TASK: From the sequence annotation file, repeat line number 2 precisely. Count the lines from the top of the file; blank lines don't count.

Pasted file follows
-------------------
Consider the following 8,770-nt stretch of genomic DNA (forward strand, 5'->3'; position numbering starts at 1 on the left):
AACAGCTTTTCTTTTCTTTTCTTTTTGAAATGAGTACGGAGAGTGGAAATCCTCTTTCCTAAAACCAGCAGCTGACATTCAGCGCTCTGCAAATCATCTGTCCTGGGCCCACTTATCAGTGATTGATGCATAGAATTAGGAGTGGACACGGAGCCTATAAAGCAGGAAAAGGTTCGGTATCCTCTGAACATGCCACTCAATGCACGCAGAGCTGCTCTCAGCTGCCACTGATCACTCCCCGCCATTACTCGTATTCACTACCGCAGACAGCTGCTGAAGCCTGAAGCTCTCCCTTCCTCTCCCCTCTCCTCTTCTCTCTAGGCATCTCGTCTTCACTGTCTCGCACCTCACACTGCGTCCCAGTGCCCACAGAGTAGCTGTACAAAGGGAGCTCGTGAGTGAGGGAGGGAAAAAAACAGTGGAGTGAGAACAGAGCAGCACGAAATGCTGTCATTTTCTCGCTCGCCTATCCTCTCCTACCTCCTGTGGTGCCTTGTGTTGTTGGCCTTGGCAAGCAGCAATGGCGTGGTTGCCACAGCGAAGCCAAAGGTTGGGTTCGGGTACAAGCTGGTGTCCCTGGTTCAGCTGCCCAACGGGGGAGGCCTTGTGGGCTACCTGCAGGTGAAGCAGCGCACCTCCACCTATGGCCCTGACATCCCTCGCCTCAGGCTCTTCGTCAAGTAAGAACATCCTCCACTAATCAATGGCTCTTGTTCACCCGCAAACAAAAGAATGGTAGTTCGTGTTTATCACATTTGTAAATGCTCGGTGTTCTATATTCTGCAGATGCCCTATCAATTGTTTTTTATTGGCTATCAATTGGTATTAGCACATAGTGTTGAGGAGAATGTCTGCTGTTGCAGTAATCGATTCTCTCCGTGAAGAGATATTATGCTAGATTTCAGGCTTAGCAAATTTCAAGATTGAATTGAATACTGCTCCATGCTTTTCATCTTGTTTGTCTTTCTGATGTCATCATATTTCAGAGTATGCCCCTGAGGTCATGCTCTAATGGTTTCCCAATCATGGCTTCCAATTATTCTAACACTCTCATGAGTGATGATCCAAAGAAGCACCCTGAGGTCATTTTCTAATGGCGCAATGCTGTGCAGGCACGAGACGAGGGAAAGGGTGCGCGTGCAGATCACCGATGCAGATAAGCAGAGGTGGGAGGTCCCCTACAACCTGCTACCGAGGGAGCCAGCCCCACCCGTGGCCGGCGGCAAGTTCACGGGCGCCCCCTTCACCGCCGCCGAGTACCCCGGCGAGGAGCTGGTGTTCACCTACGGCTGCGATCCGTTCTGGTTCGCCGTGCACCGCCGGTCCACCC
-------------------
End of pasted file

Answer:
AACAGCTTTTCTTTTCTTTTCTTTTTGAAATGAGTACGGAGAGTGGAAATCCTCTTTCCTAAAACCAGCAGCTGACATTCAGCGCTCTGCAAATCATCTGTCCTGGGCCCACTTATCAGTGATTGATGCATAGAATTAGGAGTGGACACGGAGCCTATAAAGCAGGAAAAGGTTCGGTATCCTCTGAACATGCCACTCAATGCACGCAGAGCTGCTCTCAGCTGCCACTGATCACTCCCCGCCATTACTCGTATTCACTACCGCAGACAGCTGCTGAAGCCTGAAGCTCTCCCTTCCTCTCCCCTCTCCTCTTCTCTCTAGGCATCTCGTCTTCACTGTCTCGCACCTCACACTGCGTCCCAGTGCCCACAGAGTAGCTGTACAAAGGGAGCTCGTGAGTGAGGGAGGGAAAAAAACAGTGGAGTGAGAACAGAGCAGCACGAAATGCTGTCATTTTCTCGCTCGCCTATCCTCTCCTACCTCCTGTGGTGCCTTGTGTTGTTGGCCTTGGCAAGCAGCAATGGCGTGGTTGCCACAGCGAAGCCAAAGGTTGGGTTCGGGTACAAGCTGGTGTCCCTGGTTCAGCTGCCCAACGGGGGAGGCCTTGTGGGCTACCTGCAGGTGAAGCAGCGCACCTCCACCTATGGCCCTGACATCCCTCGCCTCAGGCTCTTCGTCAAGTAAGAACATCCTCCACTAATCAATGGCTCTTGTTCACCCGCAAACAAAAGAATGGTAGTTCGTGTTTATCACATTTGTAAATGCTCGGTGTTCTATATTCTGCAGATGCCCTATCAATTGTTTTTTATTGGCTATCAATTGGTATTAGCACATAGTGTTGAGGAGAATGTCTGCTGTTGCAGTAATCGATTCTCTCCGTGAAGAGATATTATGCTAGATTTCAGGCTTAGCAAATTTCAAGATTGAATTGAATACTGCTCCATGCTTTTCATCTTGTTTGTCTTTCTGATGTCATCATATTTCAGAGTATGCCCCTGAGGTCATGCTCTAATGGTTTCCCAATCATGGCTTCCAATTATTCTAACACTCTCATGAGTGATGATCCAAAGAAGCACCCTGAGGTCATTTTCTAATGGCGCAATGCTGTGCAGGCACGAGACGAGGGAAAGGGTGCGCGTGCAGATCACCGATGCAGATAAGCAGAGGTGGGAGGTCCCCTACAACCTGCTACCGAGGGAGCCAGCCCCACCCGTGGCCGGCGGCAAGTTCACGGGCGCCCCCTTCACCGCCGCCGAGTACCCCGGCGAGGAGCTGGTGTTCACCTACGGCTGCGATCCGTTCTGGTTCGCCGTGCACCGCCGGTCCACCC